Town Seeks Public Input on POCD via Online Survey


Cherry and Main Streets, Sept. 12, 2023. Credit: Michael Dinan

Town officials are asking for the public’s input in a community-wide survey as they prepare to update the major guiding document for land use decisions in New Canaan.

By state law, the Plan of Conservation and Development must be updated every 10 years. In New Canaan, the POCD underwent its most recent major update in 2014.

The document informs P&Z “of how we should alter or stay the course” in the appointed body’s decision-making, said Town Planner Sarah Carey. 

She continued: “This is your chance as a member of the public to give us your opinion of: What are we doing well as a town? What do we need to improve on? What do we want to see more of? What do we want to see less of? And so this community survey is kind of the first attempt of this POCD process for us to hear the public’s opinion. So what we hear in the community survey is going to help us figure out what we do for the future public workshops, what topics we really want to home in on. Is it sustainability? Is it more downtown development? This survey is the first step.”

The online survey, which does not ask participants to identify themselves or collect their contact information, is open through Sept. 30. With 23 main questions about New Canaan and up to 13 optional questions about the respondent, it should take up to 20 or 25 minutes, officials say.

Consistency with the POCD is required for any applicant seeking a Special Permit from the Commission—a step that is needed for a wide range of projects, including any large-scale project—so it “definitely carries a lot of weight,” Carey said.

“It is a bit up to interpretation, unfortunately, with these large comprehensive plans because we’re required to be so broad,” she said. “There are items that are going to be up for interpretation. There’s no perfect plan out there. But regardless of that, it is still important because the Planning & Zoning Commission is the one who at the end of the day has to approve the plan. And since our members are involved in it a year from now, if a large project comes in and they were very involved in this process, they’re going to know the meat of this plan and that will really impact their decision.”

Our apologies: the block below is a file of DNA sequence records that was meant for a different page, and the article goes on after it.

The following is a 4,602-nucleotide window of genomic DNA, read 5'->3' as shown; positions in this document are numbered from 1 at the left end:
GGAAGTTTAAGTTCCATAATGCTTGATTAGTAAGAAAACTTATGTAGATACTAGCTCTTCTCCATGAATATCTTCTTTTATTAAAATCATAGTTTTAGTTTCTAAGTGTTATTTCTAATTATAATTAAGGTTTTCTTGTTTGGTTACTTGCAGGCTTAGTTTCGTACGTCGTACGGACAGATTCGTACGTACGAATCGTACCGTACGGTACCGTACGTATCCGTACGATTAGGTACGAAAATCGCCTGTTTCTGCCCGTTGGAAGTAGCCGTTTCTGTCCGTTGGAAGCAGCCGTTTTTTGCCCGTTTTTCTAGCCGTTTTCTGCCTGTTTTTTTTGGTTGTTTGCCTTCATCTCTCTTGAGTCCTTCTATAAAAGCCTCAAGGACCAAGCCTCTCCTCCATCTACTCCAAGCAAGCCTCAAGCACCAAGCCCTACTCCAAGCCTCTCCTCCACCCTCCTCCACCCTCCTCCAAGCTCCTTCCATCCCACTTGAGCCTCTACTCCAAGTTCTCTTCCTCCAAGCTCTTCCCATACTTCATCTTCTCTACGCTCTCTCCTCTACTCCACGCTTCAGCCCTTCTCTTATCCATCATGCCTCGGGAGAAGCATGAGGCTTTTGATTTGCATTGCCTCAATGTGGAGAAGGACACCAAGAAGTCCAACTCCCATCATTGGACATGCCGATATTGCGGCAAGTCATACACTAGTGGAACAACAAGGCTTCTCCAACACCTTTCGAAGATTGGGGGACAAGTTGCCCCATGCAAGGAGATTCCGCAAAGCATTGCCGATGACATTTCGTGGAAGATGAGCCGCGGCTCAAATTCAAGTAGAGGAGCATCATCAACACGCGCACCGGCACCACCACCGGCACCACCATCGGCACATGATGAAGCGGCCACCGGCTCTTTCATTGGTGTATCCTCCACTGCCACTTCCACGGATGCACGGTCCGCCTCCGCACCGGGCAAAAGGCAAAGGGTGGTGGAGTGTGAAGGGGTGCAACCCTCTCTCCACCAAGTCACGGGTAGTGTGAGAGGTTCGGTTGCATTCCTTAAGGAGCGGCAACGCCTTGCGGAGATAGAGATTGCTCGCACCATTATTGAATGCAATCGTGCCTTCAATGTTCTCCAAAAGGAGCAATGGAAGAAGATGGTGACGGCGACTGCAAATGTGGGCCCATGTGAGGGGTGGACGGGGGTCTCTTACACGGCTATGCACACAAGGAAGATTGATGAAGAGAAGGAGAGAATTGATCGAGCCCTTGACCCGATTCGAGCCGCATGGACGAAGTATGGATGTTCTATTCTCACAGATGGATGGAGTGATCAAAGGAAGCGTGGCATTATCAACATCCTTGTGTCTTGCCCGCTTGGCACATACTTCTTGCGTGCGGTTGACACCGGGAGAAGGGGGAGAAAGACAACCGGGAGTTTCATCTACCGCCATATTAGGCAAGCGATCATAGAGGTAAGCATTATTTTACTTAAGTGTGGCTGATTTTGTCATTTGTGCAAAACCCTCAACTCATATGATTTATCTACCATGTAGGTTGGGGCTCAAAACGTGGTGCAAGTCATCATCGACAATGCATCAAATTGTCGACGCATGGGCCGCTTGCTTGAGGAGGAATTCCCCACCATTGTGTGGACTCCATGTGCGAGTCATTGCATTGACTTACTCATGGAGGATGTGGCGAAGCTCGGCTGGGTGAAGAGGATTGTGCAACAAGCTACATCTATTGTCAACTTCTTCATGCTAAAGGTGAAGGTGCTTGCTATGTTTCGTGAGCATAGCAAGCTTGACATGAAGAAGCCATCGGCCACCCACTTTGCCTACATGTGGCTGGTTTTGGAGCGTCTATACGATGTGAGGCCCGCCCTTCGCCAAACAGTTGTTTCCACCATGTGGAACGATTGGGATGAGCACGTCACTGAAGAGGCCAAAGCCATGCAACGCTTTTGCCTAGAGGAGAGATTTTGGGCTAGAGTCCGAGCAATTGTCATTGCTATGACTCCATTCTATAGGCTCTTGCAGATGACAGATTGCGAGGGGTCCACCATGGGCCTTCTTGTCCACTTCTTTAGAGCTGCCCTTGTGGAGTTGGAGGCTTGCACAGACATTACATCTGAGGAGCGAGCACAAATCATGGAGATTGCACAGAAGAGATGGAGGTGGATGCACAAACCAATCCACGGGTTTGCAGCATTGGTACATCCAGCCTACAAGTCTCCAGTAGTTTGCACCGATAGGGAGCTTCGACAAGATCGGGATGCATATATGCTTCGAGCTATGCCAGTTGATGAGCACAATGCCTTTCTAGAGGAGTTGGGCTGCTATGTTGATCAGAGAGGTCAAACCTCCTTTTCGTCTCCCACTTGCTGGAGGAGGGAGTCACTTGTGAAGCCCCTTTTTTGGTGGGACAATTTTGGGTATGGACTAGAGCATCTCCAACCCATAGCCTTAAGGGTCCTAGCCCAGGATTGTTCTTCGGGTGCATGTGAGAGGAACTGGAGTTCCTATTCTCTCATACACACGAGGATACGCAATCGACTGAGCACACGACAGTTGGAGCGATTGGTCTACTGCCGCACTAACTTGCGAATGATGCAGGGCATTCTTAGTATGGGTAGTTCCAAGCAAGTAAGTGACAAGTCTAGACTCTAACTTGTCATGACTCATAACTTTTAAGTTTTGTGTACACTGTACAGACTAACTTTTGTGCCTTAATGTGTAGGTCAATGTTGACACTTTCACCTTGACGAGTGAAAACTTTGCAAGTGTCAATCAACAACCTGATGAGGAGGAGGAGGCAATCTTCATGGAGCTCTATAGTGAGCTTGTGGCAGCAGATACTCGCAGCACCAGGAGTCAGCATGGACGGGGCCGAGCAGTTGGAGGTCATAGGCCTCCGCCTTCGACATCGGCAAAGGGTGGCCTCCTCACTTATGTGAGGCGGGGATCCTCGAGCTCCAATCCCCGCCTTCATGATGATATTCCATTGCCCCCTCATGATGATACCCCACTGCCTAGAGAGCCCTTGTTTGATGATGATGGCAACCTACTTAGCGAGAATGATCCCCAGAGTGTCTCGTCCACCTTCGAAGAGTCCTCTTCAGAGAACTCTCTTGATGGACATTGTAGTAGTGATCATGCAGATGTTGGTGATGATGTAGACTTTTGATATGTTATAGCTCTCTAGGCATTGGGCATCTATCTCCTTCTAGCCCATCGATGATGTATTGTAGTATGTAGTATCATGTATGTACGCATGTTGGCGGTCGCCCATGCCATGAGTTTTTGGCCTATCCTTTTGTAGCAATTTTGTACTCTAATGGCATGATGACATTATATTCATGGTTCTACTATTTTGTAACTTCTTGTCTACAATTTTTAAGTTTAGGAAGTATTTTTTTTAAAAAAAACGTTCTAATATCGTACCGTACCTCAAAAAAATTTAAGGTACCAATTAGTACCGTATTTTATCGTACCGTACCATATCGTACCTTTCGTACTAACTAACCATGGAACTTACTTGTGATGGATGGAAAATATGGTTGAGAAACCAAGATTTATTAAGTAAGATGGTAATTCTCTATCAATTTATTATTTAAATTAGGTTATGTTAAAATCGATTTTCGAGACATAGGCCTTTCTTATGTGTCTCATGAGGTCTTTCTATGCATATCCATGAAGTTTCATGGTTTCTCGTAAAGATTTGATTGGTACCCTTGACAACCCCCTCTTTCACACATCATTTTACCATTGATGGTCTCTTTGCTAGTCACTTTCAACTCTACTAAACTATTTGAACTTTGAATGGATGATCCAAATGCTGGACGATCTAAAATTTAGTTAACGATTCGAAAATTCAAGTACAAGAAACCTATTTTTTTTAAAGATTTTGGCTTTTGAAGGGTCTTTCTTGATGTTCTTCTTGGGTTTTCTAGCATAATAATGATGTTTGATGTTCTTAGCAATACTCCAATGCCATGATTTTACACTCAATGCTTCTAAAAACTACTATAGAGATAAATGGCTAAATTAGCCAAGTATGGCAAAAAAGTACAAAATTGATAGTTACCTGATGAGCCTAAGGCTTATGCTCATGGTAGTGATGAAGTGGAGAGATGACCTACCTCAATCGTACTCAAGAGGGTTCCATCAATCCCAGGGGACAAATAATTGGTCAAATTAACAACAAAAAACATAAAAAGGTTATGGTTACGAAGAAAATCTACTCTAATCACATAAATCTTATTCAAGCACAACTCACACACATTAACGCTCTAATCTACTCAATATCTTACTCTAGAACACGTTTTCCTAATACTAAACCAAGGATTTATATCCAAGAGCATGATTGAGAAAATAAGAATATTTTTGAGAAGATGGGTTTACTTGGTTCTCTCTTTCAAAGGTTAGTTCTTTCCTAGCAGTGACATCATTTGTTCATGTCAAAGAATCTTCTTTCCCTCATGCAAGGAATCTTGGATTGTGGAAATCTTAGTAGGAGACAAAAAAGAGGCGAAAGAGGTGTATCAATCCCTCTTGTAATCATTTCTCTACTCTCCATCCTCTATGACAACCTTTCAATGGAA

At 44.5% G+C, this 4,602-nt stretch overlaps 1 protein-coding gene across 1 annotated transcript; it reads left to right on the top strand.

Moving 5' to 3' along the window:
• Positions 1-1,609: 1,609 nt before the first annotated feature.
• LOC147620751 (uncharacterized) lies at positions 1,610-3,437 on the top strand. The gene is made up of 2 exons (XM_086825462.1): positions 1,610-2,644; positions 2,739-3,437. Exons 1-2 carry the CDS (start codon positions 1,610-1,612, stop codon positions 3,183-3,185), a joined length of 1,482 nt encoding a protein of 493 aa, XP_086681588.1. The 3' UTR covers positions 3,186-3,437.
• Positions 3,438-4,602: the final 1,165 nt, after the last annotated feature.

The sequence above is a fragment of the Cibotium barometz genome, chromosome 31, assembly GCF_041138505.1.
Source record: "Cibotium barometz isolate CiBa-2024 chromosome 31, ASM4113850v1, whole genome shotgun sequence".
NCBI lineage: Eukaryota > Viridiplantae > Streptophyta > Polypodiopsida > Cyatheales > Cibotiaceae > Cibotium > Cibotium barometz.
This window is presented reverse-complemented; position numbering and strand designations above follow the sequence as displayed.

Members of the public also will be able to address members of P&Z at the Commission’s POCD Subcommittee meeting on Oct. 26, with the updating process getting underway in earnest next year. Subcommittee members include Chair John Kriz, Kent Turner, Krista Neilson, Chris Hering, Tom Benton and Dan Radman, who serves as P&Z chair and is an alternate on the Subcommittee.

“We’ll have additional public hearings through January and then in likely mid- to late-spring, early summer, we’ll have a final public hearing where the final plan is adopted,” Carey said. 

She said the Commission is seeking input from a good cross-section of the town.

“We want to hear from everyone,” Carey said. “Students in town, as well—just as many responses as possible is very helpful for us as we kick off this exciting process. 

Individuals or organizations who want to provide input on the Plan of Conservation and Development for Town Planner Sarah Carey can reach her at or can drop off a letter at Town Hall.

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